MUSIC: Peggy Glenn Shores will be performing at the Equality Performing Arts Center Friday, Nov. 16. Doors open at 6:30 p.m. and the show starts at 7 p.m. Shores plays the piano and entertains her audiences with music from many genres including movie themes, Broadway tunes, patriotic songs, oldies and country and southern gospel. EPAC is located on Alabama Highway 9 in downtown Equality. There is no admission charge but donations are welcomed. BALL: The Dadeville Chamber of Commerce is hosting the 2018 Denim & Diamonds Ball, a “Night of Giving,” Friday, Nov. 16 at 6 p.m. at the Lake Martin Event Center. The ball benefits the Lake Martin Area United Way. Tickets are available at the Dadeville Area Chamber of Commerce, the Lake Martin Area United Way and the Lake Martin
Event Center at the Rodeo Club. Tickets include a steak dinner and silent auction.
Saturday, Nov. 17
TRADE DAY: Bibb Graves High School Alumni and Friends Monthly Trade Day in Millerville on Highway 9 between Ashland and Goodwater will be held on Nov. 17 from 7 a.m. until 2 p.m. Refreshments are also available.
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Sunday, Nov. 18
CHURCH ANNIVERSARY: New Adka Missionary Baptist Church is celebrating its 146th Anniversary Sunday, Nov. 18 at 2 p.m. The church is located at 21 North Thornton Road in Dadeville. Guest minister will be Rev. Gary Dixon of Mt. Calvary Baptist Church in Lafayette. Edward Milner is pastor of New Adka Missionary. MEN AND WOMEN’S DAY PROGRAM: Great Bethel Missionary Baptist Church is hosting its men and women’s day program Sunday, Nov. 18 at 10:30 a.m. The guest minister will be Rev. Charlie Bryant, Jr. of Opelika speaking on a theme of “working together.” Great Bethel is located at 692 Jefferson St. in Alexander City. All are welcome to join.
Tuesday, Nov. 27
MEDICARE CHECKUP: The Area Agency on Aging will be at the Chamber of Commerce from 10 a.m. to 2 p.m. for the 2019 Medicare Checkup. There will be help to understand Medicare benefits, determine which Part D best fits needs, enrollment, file a claim or appeal and answer questions about health insurance. No appointment is needed but help is first come, first serve. Be sure to bring your Medicare Card and list of medications with dosage and strength.
Harold Cochran 256.234.2700 email@example.com
How to add a calendar item: Participate in your
Sunday, Dec. 2
CHRISTMAS CANTATA: Red Ridge United Methodist Church is presenting its Christmas Cantata “Sing Christmas,” A Christmas Choral Experience Sunday, Dec. 2 at 9:30 a.m. in the church sanctuary. The music is arranged by Joel Raney and Mary McDonald and includes staging, musical and theatrical staging under the direction of Der. Kim Walls with an orchestra composed of professional, amateur and student musicians. Participants will include the choir and theatrical cast of church members. Refreshments and coffee will be served following the cantata. Everyone is invited. Red Ridge is located at 8091 County Road 34 in Dadeville. Vicki Cater is pastor.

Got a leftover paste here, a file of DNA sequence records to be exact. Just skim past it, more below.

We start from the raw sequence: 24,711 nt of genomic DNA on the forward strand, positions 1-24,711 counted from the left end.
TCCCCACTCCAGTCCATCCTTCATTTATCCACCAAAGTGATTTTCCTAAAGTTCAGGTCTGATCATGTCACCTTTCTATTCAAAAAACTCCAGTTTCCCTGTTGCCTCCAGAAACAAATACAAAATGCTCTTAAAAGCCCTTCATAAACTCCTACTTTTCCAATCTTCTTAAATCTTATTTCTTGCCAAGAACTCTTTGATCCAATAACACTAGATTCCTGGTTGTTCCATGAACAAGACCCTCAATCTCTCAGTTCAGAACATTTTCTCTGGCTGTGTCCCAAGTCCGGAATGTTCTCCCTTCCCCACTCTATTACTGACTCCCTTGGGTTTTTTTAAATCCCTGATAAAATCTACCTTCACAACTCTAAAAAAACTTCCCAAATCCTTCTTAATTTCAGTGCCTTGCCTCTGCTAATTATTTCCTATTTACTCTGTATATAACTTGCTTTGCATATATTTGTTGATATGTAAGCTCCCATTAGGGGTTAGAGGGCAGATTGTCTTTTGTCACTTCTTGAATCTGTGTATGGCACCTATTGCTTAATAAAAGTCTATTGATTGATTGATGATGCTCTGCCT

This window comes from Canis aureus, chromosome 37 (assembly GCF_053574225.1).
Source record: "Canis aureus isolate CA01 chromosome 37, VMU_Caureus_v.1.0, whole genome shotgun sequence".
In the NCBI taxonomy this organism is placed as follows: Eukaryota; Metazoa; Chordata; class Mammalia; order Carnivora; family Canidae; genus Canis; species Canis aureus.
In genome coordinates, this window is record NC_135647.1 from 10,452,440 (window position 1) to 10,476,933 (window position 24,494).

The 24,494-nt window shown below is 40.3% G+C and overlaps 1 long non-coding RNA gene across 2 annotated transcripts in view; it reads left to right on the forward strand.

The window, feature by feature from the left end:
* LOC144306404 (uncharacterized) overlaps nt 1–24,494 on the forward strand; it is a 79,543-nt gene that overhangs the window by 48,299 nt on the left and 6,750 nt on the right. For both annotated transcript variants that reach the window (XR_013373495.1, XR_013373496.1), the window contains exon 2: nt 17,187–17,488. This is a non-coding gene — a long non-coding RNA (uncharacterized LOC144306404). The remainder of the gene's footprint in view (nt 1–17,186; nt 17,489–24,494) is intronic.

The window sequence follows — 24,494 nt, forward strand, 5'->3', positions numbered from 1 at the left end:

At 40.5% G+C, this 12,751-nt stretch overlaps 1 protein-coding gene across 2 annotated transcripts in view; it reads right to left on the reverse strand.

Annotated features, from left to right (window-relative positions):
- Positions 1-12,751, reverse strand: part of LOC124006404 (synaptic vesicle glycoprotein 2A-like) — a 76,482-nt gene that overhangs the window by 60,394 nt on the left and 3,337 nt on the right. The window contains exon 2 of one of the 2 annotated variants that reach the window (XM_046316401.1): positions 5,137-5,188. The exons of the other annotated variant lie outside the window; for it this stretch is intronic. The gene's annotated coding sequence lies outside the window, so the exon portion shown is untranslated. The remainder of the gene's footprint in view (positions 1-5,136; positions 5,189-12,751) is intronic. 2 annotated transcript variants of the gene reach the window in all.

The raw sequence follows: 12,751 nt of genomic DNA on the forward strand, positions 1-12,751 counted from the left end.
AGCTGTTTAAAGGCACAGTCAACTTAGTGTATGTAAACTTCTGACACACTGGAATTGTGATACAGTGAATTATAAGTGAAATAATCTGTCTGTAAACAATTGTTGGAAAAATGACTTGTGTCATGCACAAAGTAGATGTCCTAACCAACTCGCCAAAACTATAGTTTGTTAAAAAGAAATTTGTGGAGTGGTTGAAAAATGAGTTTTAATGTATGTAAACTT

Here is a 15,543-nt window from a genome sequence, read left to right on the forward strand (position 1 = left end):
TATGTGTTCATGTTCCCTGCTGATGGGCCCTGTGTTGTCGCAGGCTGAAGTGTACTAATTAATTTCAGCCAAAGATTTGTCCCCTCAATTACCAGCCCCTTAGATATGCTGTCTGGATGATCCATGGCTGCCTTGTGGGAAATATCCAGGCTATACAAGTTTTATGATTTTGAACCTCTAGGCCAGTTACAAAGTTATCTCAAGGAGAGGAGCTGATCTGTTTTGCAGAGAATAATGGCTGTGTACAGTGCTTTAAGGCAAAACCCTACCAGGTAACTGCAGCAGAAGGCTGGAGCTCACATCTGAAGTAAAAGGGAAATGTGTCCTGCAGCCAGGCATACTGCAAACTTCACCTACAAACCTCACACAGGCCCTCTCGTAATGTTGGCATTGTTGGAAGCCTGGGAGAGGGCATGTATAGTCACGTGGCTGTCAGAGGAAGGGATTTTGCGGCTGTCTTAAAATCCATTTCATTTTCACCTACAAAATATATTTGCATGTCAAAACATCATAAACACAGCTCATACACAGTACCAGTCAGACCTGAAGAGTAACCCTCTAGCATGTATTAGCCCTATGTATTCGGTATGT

Lighting the way for Alexander City & Lake Martin since 1892
By e-mailing your event to firstname.lastname@example.org or call 256-234-4281. _____ Send your news items to email@example.com
Wednesday, November 7, 2018
Shores to entertain audience at Equality Performing Arts Center
other Nature has confused my peach azaleas. After blooming in early spring, they again have pretty blooms to brighten up the autumnal tones at my side porch. Price Smith, son of Jeff and Elisha Smith turns 10 years old today. Equality’s sweetheart Mrs. Robbie Martin will be 89 years young Nov. 10. Then Ann Ham Granger and Chris Burns both celebrate Nov. 13. Glad tidings and Happy Birthday to everyone with that celebration this week. Sending out special wellwishes and a big hug to Mr. Harold Turner in Kellyton. Hospice was called in last week and Mr. Turner is at home now after about a two week stretch at UAB in intensive care. His son James is such a kind-caringheart and makes sure his father has what he needs, often going home to visit on
’m trying to get my article written before I head to the VA in Tuskegee for my weekly anger and stress management class. PTSD can be hard to deal with at times, but I am fine – blessed beyond measure, really. I have another appointment tomorrow in Montgomery. I’ve been with this group of guys for several weeks now. My class has been comprised of males, thus far, but it could change at any time. Females suffer from PTSD as well. It doesn’t discriminate. The gentlemen in
ROSIE MORGAN Columnist his lunch break. Please keep Mr. Harold and James in your prayers. Equality’s newly re-opened EPAC is working to bring you some great entertainment with the second show on Friday, Nov. 16 when doors open at 6:30 p.m. and the show begins at 7 p.m. with keyboard virtuoso Peggy Shores. She is back by popular demand to inspire us with some of her versatile repertoire and the style this time is “St. Louis Blues” and “Pack Rat Blues”. Everyone is invited to come out and enjoy some live music, done with style by Shores